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September 8, 2023

Learning from Failure: Lessons for Founders from Failed Companies

I launched a website that features my collection of memorabilia from failed products and companies. Why? Because as much as we focus on success, there is a great deal to be learned from failure.

Lindsay Hyde
Lindsay Hyde

I’m not the only person who believes this. Lindsay Hyde, an entrepreneur and advisor to startups, teaches a class at Harvard Business School on “Avoiding Startup Failure.”

“As a founder, you aim to run disciplined experiments to validate or invalidate your hypotheses as quickly and inexpensively as possible,” she told me. “By learning from the failures of other companies, you can accelerate your learning and avoid repeating mistakes that have already been made. Particularly in the earliest days, this is an essential part of navigating the Idea Maze and coming out the other side.”


Most of the entrepreneurs I work with seek actionable advice, not only on what to do but also what not to do. They’re eager for suggestions that will help them avoid mistakes.

That is why I have created a two-part blog series about lessons I have learned from observing and working with successful and failed companies. This post deals with failed companies, the other with product failures.

What Can We Learn from Failed Companies?

Let’s acknowledge a harsh reality right up front: companies fail all the time. Some are startups, some are decades old. The specific circumstances around a given company’s demise can vary widely, but there are some common themes.

Lindsay Hyde offers some valuable observations: “Founders are often told to ‘fail fast.’ But failing in and of itself isn’t the aim. The aim is to reflect on the reasons for the failure, to learn from those experiences, and to ultimately grow from them. Learning from our failures is difficult. We may be inclined to blame others and we may struggle to diagnose the causes. What can be easier – and often just as effective – is to study and learn from the failures of others.”

Founders are often told to ‘fail fast.’ But failing in and of itself isn’t the aim. The aim is to reflect on the reasons for the failure, to learn from those experiences, and to ultimately grow from them.

Here are five lessons I have learned from analyzing failed companies.

1) Constantly monitor the performance of your business model

Rare is the company where everything always goes according to plan. The challenge is not to avoid all bumps in the road but to skillfully navigate around them.

Let’s look at the most worrisome deviation from plan: revenues falling below expectation. There can be several reasons, such as:

    • You’re targeting a market that doesn’t have enough companies with adequate budget
    • Your assumptions on pricing are too optimistic
    • Customers/prospects do not perceive your value proposition the same as you do (your product is a “nice-to-have,” not a “must-have”)
    • Incumbent vendors are well-entrenched
    • Customer churn is too high and repeat business too low
    • Weakness in the sales organization or distribution channels


Sometimes, variations in company performance can be traced to changes in the environment. So, you need to be alert to developments that you don’t directly control. Examples of such changes include:

    • New technologies or disruptive approaches that offer customers an alternative way to solve the problem(s) you address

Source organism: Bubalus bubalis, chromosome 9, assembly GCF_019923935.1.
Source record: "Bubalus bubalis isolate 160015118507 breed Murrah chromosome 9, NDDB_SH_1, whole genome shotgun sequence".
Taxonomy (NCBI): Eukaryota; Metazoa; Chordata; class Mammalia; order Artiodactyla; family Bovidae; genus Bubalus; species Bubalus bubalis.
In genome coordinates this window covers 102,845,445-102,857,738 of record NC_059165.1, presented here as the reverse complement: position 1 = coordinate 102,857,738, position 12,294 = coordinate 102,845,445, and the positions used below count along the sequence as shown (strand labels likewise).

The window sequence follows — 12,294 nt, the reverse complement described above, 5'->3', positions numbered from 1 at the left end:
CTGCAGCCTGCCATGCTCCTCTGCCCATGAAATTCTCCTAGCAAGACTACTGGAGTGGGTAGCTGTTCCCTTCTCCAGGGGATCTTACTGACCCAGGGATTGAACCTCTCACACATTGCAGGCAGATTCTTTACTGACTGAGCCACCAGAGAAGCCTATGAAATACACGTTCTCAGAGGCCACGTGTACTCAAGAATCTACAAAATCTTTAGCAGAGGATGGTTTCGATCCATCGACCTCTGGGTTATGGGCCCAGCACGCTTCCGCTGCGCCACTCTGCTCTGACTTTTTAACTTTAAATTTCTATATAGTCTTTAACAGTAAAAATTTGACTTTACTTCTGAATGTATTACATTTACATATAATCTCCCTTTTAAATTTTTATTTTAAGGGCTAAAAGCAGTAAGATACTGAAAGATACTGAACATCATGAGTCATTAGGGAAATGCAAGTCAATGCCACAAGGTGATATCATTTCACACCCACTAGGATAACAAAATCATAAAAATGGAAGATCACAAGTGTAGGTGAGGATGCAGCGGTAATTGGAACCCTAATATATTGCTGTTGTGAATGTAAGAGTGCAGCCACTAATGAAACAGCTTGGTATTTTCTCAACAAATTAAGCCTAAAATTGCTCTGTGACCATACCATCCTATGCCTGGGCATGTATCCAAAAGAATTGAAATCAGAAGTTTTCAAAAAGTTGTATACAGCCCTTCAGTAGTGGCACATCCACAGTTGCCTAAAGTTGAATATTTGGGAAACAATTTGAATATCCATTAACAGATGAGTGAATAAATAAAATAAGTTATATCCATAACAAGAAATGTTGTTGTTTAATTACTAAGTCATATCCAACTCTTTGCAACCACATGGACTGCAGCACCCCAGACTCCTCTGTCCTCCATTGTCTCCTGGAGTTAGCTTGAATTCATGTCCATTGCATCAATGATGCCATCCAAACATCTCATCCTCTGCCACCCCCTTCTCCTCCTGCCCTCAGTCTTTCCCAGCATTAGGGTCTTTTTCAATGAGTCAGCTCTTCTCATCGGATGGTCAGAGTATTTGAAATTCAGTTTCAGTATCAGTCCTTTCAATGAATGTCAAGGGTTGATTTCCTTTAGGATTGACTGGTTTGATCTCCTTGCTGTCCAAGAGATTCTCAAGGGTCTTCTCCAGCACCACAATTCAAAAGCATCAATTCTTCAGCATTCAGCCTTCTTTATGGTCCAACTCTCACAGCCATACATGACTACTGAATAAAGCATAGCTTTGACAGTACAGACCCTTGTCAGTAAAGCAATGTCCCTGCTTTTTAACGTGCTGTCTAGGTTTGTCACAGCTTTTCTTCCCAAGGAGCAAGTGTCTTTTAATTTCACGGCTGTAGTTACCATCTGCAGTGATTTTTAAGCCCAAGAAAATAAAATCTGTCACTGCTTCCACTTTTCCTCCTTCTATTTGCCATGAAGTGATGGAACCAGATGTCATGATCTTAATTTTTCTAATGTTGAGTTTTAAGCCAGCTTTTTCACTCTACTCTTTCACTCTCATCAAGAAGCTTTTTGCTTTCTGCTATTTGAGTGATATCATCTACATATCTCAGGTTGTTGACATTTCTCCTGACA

• The entrance of new competitors, or significantly enhanced performance by existing competitors
    • Changes in your target customer’s business environment
    • Macro-economic factors (e.g., COVID, war in Ukraine, or the 2008 downturn)


In some cases, the base business model may be fundamentally flawed. Two companies that succumbed to this disease were:

    • Juicero, which sold an expensive juice press and proprietary packets of fruits and vegetables. The problem was that customers could bypass the machine and squeeze the packets themselves to make a glass of juice; and
    • MoviePass, which offered an irresistible offer: users could see one movie each day in a theater for $9.95 a month. MoviePass would make up the revenue gap with theaters. It sounded financially unsustainable – and it was. The more customers used the product, the more money the company lost.


Finally, let’s not forget companies that fail due to outright fraud, such as Enron and Theranos.

2) Ensure that your business has legs

This advice is mainly for startups and young companies, although even mature companies can find themselves at a dead end after years of growth and profits.

It’s important to recognize that initial success doesn’t last forever, or even very long. No matter how encouraging the early days may be, every young company needs a second and a third act. There are numerous ways to maintain momentum. For example,

    • Follow-on products with enhanced features and functionality
    • New, complementary product lines
    • Expansion into new markets (e.g., by industry, geography, company size)
    • Additional sales channels
    • Acquisitions (of technology, products, or companies)


Some notable examples of companies that have built upon initial success are:

    • Salesforce, which started in CRM and expanded into marketing and service;
    • Amazon, which used its internal ecommerce infrastructure as the basis for Amazon Web Services; and
    • Workday, which started in HR and expanded into finance.


Another mark of a company with legs is one whose founder and/or CEO has a long-term vision. These visionaries see beyond current technologies, products, and markets to a day when the company could possibly look radically different than it does today.

That vision, however, must be matched with a realistic plan for how to get there. Long-range thinking always must be supported by excellent short-term execution.

Successful companies avoid stagnation. There’s no better example of a company with ever-expanding ambitions than Amazon, which started with a single product (an ecommerce bookseller) and today is practically everything to everybody.